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Old 07-03-2008, 05:37 AM   #1
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“Life in the Middle Ages”

From a book called “Life in the Middle Ages”

Back in the 1500’s most people got married in June because they took their yearly bath in May and still smelt pretty good by June. However, they were starting to smell, so the Brides carried a bouquet of flowers to hide the body odour. Hence the custom today of carrying a bouquet when getting married.
Baths consisted of a large tub filled with hot water. The man of the house had the privilege of the nice clean water, then all the sons and men, then the women and finally the children. Last of all the babies.
By then the water was so dirty that you could actually lose someone in it. Hence the saying “Don’t throw the baby out with the bath water” --- [Good wife Carol reckons they could top dress the yard when they threw the water out]
Houses had thatched roofs - thick straw piled high - with no wood underneath. It was the only places for animals to get warm, so all the cats and critters lived in the roof. When it rained it became slippery and sometimes the animals would slip and fall off the roof. Hence the saying “It’s raining Cats and Dogs”.
In those days they cooked in the kitchen with a big pot which always hung over the fire. Every day they lit the fire and added things to the pot. They ate mostly vegetables and got very little meat. They would eat the stew for dinner leaving the leftovers in the pot to get cold overnight and then start again the next day. Sometimes stew had food in it that had been there for quiet some time. Hence the saying “Peas pudding hot, peas pudding cold, peas pudding in the pot nine days old” --- [Holy smokes, that'd take some getting used to]
---------------------------

How did they ever live long enough to have kids

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Old 07-03-2008, 06:04 AM   #2
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EWWWW!!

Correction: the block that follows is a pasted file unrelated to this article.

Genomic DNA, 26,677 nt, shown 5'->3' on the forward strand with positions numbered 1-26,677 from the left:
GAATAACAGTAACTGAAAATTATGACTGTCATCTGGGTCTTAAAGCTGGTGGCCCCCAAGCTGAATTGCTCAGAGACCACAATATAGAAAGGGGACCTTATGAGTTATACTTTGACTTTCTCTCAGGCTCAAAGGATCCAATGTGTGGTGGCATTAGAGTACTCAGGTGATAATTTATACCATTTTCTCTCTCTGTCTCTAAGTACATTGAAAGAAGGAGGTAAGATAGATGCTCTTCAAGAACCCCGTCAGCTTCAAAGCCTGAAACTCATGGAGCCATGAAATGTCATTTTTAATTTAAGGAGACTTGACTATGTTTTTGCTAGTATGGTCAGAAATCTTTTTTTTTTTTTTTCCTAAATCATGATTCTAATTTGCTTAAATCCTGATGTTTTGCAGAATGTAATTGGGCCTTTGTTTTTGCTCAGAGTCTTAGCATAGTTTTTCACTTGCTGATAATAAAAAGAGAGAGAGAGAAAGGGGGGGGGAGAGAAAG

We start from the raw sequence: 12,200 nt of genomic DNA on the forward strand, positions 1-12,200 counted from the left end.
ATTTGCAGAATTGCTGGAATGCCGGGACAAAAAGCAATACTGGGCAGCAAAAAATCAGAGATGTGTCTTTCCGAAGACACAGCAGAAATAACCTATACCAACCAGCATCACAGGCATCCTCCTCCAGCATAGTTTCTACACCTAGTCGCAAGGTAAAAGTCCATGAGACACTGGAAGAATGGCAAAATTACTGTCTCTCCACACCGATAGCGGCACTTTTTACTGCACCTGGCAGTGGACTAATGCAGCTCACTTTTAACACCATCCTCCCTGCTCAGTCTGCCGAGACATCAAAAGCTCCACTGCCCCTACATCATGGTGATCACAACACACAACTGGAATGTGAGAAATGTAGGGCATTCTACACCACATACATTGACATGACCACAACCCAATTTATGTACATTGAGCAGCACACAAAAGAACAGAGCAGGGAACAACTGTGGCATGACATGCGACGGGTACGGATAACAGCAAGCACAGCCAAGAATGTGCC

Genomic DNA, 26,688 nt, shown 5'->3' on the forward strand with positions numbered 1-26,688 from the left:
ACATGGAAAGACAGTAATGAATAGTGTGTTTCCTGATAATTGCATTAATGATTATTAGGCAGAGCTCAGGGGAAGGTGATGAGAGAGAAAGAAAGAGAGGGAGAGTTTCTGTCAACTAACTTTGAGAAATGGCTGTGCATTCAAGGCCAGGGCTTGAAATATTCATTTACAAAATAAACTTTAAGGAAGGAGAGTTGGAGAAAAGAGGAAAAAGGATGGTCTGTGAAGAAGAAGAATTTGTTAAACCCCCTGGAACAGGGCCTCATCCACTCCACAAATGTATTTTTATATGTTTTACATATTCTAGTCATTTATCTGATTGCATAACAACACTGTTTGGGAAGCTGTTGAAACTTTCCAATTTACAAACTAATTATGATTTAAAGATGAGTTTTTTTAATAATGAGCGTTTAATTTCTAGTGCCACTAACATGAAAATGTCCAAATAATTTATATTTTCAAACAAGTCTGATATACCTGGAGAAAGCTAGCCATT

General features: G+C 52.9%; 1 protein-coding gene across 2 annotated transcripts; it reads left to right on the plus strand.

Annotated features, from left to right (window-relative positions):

I was always taught peas porridge, not pudding.Was that wrong or is there different ways of saying it?
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Old 07-03-2008, 06:18 AM   #3
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Quote:
Originally Posted by texasgirl View Post
EWWWW!!

I was always taught peas porridge, not pudding.Was that wrong or is there different ways of saying it?
Me too!
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Old 07-03-2008, 06:21 AM   #4
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Quote:
Originally Posted by texasgirl View Post
EWWWW!!

I was always taught peas porridge, not pudding.Was that wrong or is there different ways of saying it?
Its generally either pease POTTAGE or pease pudding. I think pease porridge must be a derivation from pease pottage (pottage after the thick type of soup). frankly interchangable though. And quite tasty.
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Old 07-03-2008, 06:29 AM   #5
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Quote:
Originally Posted by lulu
And quite tasty.
I don't doubt that at all

Imagine the wedding night?
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Old 07-03-2008, 06:30 AM   #6
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I just googled it and looked on the About.com website. It says "peas porridge" and that they got it from The Oxford Dictionary of Nursery Rhymes.
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Old 07-03-2008, 07:01 AM   #7
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Yes the rhyme is certainly pease porridge, (i remember making it for the first time an montesory school the week after making porride like goldilocks ate. I rememebr being a bit dissapointed too). but honestly, its good stuff!

We were offering on a house earlier thi year in a village called 'Pease Pottage' which was between London and a south coast prison. Its where the rest point where the prisoners were fed their pease pottage was, hence the name. :)

All these old things have various derivitives :)
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Old 07-03-2008, 08:15 AM   #8
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Sorry to be the party pooper...Check out Snopes.
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Old 07-03-2008, 08:19 AM   #9
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Whatever the terminology....G R O S E !!!!!!!!

You all can have my share.


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Old 07-03-2008, 10:27 AM   #10
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Quote:
Originally Posted by lulu
a village called 'Pease Pottage' which was between London and a south coast prison. Its where the rest point where the prisoners were fed their pease pottage was, hence the name. :)
Now that's interesting Lulu, my G/G/Grandfather might have dined there before being transported out here as a convict

Thanks for clearing all that up guys.
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